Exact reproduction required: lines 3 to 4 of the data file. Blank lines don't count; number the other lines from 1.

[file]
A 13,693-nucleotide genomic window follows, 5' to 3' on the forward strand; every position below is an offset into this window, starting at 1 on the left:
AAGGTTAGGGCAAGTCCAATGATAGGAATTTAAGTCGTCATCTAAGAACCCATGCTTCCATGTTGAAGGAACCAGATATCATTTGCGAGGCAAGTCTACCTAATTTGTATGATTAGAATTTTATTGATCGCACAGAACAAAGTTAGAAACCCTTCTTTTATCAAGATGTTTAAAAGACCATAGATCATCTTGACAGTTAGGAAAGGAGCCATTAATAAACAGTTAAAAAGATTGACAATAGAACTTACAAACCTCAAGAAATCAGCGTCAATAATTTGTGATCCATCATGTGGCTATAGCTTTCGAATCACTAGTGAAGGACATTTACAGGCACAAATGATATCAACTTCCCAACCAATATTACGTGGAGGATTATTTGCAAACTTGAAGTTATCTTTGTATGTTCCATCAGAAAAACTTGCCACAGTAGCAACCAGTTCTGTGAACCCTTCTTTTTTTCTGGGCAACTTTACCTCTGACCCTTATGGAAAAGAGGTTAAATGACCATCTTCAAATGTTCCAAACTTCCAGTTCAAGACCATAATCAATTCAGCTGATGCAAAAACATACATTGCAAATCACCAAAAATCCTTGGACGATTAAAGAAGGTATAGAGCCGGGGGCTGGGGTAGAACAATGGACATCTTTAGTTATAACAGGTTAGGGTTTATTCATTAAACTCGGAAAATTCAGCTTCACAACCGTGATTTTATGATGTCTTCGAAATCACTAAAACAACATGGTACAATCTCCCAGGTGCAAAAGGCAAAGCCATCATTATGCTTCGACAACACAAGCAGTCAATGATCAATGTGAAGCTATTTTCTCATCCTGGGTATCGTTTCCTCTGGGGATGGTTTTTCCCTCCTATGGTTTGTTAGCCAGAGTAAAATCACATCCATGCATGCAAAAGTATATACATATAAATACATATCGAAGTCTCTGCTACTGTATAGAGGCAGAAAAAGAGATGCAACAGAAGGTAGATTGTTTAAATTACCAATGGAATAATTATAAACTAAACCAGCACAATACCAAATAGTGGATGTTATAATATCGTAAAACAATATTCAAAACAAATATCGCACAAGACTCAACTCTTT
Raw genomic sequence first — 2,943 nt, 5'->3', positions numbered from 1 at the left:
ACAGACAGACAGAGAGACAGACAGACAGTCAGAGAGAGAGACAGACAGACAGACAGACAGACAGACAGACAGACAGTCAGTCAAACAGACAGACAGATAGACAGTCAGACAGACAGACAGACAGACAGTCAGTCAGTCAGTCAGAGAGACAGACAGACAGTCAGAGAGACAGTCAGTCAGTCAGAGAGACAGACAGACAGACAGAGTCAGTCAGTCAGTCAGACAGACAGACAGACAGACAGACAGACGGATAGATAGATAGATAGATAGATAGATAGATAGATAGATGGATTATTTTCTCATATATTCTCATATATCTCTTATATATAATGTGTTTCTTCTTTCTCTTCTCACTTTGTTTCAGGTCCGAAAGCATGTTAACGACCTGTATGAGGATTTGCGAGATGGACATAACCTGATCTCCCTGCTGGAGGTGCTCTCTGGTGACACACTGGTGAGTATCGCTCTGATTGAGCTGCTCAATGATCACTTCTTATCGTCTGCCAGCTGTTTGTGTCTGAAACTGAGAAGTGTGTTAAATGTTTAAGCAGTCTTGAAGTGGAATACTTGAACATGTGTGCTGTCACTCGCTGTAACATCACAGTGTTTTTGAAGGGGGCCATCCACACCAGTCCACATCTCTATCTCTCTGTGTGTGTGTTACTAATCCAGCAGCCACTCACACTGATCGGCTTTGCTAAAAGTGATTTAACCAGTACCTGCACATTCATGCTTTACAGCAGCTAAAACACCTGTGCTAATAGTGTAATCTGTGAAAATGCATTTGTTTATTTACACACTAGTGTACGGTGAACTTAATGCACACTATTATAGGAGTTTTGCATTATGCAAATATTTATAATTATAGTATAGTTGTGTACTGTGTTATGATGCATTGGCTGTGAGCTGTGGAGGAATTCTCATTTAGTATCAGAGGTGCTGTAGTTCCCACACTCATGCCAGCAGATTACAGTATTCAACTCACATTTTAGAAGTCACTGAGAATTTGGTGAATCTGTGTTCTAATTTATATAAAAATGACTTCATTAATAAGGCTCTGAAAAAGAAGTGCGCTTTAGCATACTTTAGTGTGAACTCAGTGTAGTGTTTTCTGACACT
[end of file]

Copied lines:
Raw genomic sequence first — 2,943 nt, 5'->3', positions numbered from 1 at the left:
ACAGACAGACAGAGAGACAGACAGACAGTCAGAGAGAGAGACAGACAGACAGACAGACAGACAGACAGACAGACAGTCAGTCAAACAGACAGACAGATAGACAGTCAGACAGACAGACAGACAGACAGTCAGTCAGTCAGTCAGAGAGACAGACAGACAGTCAGAGAGACAGTCAGTCAGTCAGAGAGACAGACAGACAGACAGAGTCAGTCAGTCAGTCAGACAGACAGACAGACAGACAGACAGACGGATAGATAGATAGATAGATAGATAGATAGATAGATAGATGGATTATTTTCTCATATATTCTCATATATCTCTTATATATAATGTGTTTCTTCTTTCTCTTCTCACTTTGTTTCAGGTCCGAAAGCATGTTAACGACCTGTATGAGGATTTGCGAGATGGACATAACCTGATCTCCCTGCTGGAGGTGCTCTCTGGTGACACACTGGTGAGTATCGCTCTGATTGAGCTGCTCAATGATCACTTCTTATCGTCTGCCAGCTGTTTGTGTCTGAAACTGAGAAGTGTGTTAAATGTTTAAGCAGTCTTGAAGTGGAATACTTGAACATGTGTGCTGTCACTCGCTGTAACATCACAGTGTTTTTGAAGGGGGCCATCCACACCAGTCCACATCTCTATCTCTCTGTGTGTGTGTTACTAATCCAGCAGCCACTCACACTGATCGGCTTTGCTAAAAGTGATTTAACCAGTACCTGCACATTCATGCTTTACAGCAGCTAAAACACCTGTGCTAATAGTGTAATCTGTGAAAATGCATTTGTTTATTTACACACTAGTGTACGGTGAACTTAATGCACACTATTATAGGAGTTTTGCATTATGCAAATATTTATAATTATAGTATAGTTGTGTACTGTGTTATGATGCATTGGCTGTGAGCTGTGGAGGAATTCTCATTTAGTATCAGAGGTGCTGTAGTTCCCACACTCATGCCAGCAGATTACAGTATTCAACTCACATTTTAGAAGTCACTGAGAATTTGGTGAATCTGTGTTCTAATTTATATAAAAATGACTTCATTAATAAGGCTCTGAAAAAGAAGTGCGCTTTAGCATACTTTAGTGTGAACTCAGTGTAGTGTTTTCTGACACT